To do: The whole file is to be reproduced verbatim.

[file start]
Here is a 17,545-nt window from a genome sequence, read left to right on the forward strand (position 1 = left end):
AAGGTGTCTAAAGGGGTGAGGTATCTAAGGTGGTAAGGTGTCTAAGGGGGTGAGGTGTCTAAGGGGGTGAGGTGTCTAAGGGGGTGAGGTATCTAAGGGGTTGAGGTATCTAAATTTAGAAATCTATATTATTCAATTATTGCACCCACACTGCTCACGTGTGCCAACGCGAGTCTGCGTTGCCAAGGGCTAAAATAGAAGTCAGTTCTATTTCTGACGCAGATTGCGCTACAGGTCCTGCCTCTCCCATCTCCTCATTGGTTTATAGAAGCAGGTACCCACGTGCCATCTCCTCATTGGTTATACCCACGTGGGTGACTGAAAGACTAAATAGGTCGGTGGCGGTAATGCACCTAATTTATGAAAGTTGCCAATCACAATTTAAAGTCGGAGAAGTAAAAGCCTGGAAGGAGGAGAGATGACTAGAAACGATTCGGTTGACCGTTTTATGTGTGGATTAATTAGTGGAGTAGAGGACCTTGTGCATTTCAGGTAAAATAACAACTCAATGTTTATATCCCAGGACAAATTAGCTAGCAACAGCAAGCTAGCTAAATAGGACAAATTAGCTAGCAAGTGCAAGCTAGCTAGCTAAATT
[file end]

Here is a 17,545-nt window from a genome sequence, read left to right on the forward strand (position 1 = left end):
AAGGTGTCTAAAGGGGTGAGGTATCTAAGGTGGTAAGGTGTCTAAGGGGGTGAGGTGTCTAAGGGGGTGAGGTGTCTAAGGGGGTGAGGTATCTAAGGGGTTGAGGTATCTAAATTTAGAAATCTATATTATTCAATTATTGCACCCACACTGCTCACGTGTGCCAACGCGAGTCTGCGTTGCCAAGGGCTAAAATAGAAGTCAGTTCTATTTCTGACGCAGATTGCGCTACAGGTCCTGCCTCTCCCATCTCCTCATTGGTTTATAGAAGCAGGTACCCACGTGCCATCTCCTCATTGGTTATACCCACGTGGGTGACTGAAAGACTAAATAGGTCGGTGGCGGTAATGCACCTAATTTATGAAAGTTGCCAATCACAATTTAAAGTCGGAGAAGTAAAAGCCTGGAAGGAGGAGAGATGACTAGAAACGATTCGGTTGACCGTTTTATGTGTGGATTAATTAGTGGAGTAGAGGACCTTGTGCATTTCAGGTAAAATAACAACTCAATGTTTATATCCCAGGACAAATTAGCTAGCAACAGCAAGCTAGCTAAATAGGACAAATTAGCTAGCAAGTGCAAGCTAGCTAGCTAAATT